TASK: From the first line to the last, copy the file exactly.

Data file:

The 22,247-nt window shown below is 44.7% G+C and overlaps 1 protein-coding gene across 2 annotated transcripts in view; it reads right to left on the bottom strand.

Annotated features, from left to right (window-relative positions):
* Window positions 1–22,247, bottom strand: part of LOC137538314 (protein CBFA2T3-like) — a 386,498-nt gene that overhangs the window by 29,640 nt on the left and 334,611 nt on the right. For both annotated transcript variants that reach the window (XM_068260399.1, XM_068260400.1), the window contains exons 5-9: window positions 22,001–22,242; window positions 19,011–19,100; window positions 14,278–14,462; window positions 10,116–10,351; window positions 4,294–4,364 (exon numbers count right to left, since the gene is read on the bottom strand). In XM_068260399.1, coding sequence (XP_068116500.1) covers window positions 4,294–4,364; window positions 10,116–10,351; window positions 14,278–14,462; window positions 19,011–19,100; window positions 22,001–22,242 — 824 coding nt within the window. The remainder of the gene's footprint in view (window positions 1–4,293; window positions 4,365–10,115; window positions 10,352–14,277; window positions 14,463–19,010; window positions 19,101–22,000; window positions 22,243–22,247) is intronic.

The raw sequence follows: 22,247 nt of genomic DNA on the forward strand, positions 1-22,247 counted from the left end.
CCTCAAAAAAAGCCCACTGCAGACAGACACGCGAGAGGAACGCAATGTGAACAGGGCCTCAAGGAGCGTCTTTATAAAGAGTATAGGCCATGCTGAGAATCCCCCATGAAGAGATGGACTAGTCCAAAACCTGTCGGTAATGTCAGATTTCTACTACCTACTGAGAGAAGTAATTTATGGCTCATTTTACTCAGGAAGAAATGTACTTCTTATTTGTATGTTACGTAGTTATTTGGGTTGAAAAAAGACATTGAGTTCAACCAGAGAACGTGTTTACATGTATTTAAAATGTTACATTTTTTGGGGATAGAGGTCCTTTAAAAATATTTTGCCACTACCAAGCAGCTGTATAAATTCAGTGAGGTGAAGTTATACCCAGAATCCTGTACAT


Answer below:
The 22,247-nt window shown below is 44.7% G+C and overlaps 1 protein-coding gene across 2 annotated transcripts in view; it reads right to left on the bottom strand.

Annotated features, from left to right (window-relative positions):
* Window positions 1–22,247, bottom strand: part of LOC137538314 (protein CBFA2T3-like) — a 386,498-nt gene that overhangs the window by 29,640 nt on the left and 334,611 nt on the right. For both annotated transcript variants that reach the window (XM_068260399.1, XM_068260400.1), the window contains exons 5-9: window positions 22,001–22,242; window positions 19,011–19,100; window positions 14,278–14,462; window positions 10,116–10,351; window positions 4,294–4,364 (exon numbers count right to left, since the gene is read on the bottom strand). In XM_068260399.1, coding sequence (XP_068116500.1) covers window positions 4,294–4,364; window positions 10,116–10,351; window positions 14,278–14,462; window positions 19,011–19,100; window positions 22,001–22,242 — 824 coding nt within the window. The remainder of the gene's footprint in view (window positions 1–4,293; window positions 4,365–10,115; window positions 10,352–14,277; window positions 14,463–19,010; window positions 19,101–22,000; window positions 22,243–22,247) is intronic.

The raw sequence follows: 22,247 nt of genomic DNA on the forward strand, positions 1-22,247 counted from the left end.
CCTCAAAAAAAGCCCACTGCAGACAGACACGCGAGAGGAACGCAATGTGAACAGGGCCTCAAGGAGCGTCTTTATAAAGAGTATAGGCCATGCTGAGAATCCCCCATGAAGAGATGGACTAGTCCAAAACCTGTCGGTAATGTCAGATTTCTACTACCTACTGAGAGAAGTAATTTATGGCTCATTTTACTCAGGAAGAAATGTACTTCTTATTTGTATGTTACGTAGTTATTTGGGTTGAAAAAAGACATTGAGTTCAACCAGAGAACGTGTTTACATGTATTTAAAATGTTACATTTTTTGGGGATAGAGGTCCTTTAAAAATATTTTGCCACTACCAAGCAGCTGTATAAATTCAGTGAGGTGAAGTTATACCCAGAATCCTGTACAT